Life in Denmark
Welcome to all new internationals!
Copenhagen is becoming a true metropolis.
I grew up in this town. I grew up with shops closing early due to strict laws and deserted harbor areas. Back then, there was no bridge to Sweden, no Metro lines and nobody would even think of taking a swim in the Copenhagen Harbour.
I guess internationals who made their way to Øksnehallen at Vesterbro this weekend would find that hard to believe.
Today, I’m a prouder Copenhagener.
Because the capital has so much more to offer compared to just a few decades ago. It’s so much bigger – but still one of the world’s smallest and safest big cities.
And it’s a huge achievement that we now welcome internationals from all over the world. It’s a hefty development. Just take a look at the figures below, which support my bid for Copenhagen as a metropolis.
In the first half of 2023, Copenhagen and the rest of Greater Copenhagen gained just over 15,000 new international citizens.
That is 2,300 more compared to the same period of time in the record year 2022.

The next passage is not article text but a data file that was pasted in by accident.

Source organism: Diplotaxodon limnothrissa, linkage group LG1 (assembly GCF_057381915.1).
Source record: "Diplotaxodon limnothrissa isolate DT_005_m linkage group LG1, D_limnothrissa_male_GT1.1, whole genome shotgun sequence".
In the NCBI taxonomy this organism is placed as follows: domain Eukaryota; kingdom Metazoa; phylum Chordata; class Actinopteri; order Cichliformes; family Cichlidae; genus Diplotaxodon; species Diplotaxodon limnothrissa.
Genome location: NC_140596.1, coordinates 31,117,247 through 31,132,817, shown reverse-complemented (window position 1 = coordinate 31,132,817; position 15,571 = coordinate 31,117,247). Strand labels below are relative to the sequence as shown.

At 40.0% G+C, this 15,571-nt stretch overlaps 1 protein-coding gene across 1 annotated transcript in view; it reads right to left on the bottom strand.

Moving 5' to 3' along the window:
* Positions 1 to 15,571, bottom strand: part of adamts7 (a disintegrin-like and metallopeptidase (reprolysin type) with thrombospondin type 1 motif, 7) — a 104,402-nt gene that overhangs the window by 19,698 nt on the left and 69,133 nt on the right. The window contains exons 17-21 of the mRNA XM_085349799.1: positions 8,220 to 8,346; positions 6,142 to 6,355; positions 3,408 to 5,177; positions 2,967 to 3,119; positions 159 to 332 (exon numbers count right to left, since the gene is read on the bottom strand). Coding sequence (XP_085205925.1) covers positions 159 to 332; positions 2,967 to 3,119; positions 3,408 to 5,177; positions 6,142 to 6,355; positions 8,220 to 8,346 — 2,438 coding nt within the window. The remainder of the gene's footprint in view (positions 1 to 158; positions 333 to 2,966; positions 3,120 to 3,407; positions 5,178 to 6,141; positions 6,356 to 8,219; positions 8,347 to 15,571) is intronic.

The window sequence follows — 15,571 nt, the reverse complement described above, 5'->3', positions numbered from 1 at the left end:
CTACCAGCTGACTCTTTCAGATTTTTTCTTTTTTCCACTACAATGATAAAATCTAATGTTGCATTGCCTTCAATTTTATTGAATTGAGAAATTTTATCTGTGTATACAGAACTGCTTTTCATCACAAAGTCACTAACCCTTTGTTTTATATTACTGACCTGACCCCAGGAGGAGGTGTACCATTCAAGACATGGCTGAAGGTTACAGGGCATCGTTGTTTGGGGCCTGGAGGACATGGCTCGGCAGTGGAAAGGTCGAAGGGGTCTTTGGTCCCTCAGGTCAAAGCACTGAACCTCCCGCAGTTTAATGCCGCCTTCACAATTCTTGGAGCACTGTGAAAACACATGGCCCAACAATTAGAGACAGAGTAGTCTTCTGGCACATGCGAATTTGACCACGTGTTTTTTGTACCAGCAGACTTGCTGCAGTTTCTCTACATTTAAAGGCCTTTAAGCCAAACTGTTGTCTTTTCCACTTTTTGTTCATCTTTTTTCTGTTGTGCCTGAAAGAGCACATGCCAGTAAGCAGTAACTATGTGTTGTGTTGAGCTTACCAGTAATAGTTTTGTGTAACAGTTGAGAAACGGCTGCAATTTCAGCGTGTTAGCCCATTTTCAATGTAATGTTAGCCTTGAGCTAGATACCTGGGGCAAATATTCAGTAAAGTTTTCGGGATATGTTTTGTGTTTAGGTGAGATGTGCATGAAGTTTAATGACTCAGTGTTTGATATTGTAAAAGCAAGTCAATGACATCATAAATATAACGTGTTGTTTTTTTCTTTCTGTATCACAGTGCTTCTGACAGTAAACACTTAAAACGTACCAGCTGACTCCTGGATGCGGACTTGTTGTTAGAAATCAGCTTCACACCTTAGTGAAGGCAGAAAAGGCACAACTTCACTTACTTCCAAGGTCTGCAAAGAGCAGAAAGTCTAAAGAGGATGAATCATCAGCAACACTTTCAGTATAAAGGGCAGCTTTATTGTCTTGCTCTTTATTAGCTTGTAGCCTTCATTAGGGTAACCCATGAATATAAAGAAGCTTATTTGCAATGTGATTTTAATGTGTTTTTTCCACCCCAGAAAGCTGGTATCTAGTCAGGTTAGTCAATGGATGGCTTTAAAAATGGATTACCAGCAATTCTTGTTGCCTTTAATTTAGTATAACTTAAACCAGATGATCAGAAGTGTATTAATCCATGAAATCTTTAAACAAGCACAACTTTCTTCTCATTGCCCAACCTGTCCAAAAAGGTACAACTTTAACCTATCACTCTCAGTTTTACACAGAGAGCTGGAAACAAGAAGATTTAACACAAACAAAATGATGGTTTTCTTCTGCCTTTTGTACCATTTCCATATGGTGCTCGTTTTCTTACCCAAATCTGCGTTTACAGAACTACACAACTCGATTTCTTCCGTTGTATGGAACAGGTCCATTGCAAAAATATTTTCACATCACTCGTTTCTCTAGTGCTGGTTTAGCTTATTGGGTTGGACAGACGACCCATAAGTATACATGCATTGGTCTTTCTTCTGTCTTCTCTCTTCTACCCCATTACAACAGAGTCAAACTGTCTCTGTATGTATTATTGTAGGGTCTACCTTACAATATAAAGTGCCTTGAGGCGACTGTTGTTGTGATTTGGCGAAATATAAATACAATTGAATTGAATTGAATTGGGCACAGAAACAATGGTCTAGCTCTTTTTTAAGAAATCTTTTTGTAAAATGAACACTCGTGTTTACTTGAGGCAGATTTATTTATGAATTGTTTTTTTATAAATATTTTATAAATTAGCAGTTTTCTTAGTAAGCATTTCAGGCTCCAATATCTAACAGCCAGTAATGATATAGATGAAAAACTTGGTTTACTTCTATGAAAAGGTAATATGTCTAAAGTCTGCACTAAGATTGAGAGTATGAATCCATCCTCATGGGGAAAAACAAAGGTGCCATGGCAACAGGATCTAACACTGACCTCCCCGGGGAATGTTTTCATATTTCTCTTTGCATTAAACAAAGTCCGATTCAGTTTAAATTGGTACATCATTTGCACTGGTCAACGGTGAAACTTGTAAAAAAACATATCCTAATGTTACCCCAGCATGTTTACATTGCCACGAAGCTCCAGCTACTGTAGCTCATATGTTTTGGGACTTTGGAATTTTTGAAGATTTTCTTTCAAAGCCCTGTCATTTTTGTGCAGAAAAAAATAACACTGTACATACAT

A projection shows that there will be approx. 28,000-29,000 entered in 2023. The majority of those entering come to work. There is a need and room for a booming labor market.
The number of full-time international citizens who are employed in a company in Copenhagen Municipality increased by 5,000 from January to July. It’s now a total of just under 69,000.
Copenhagen is a draw for highly educated international citizens. Overall, 70 percent of the highly qualified employees are in Copenhagen and suburbs.
Let’s tear down bureaucracy
According to the organizers, Citizens Days consisted of 30 talks, workshops and debates.
Almost 100 public and private authorities and companies were ready to help new citizens with everything from housing and job searches to advice on banking and tax matters, insurance, childcare, waste sorting, language teaching, digital Denmark and inspiration for an active cultural and leisure life.
All are stakeholders in Denmark, who welcome internationals, making themselves attractive to newcomers.
It’s a different picture than the one you sometimes see of a country that closes in on itself.
But the scene from International Citizen Days is better. So let’s create that future together, tearing down bureaucratic and cultural barriers.
There are now 375,000 internationals living in Denmark and counting. Denmark would collapse without hard-working, ambitious, and curious internationals.
Thank you for coming. Thank you for being a part of this wonderful city and for trying “The Danish Experience”.
A warm welcome to all – and to borrow a phrase from a Danish grocery chain:
“We would really like you to stay a little longer!”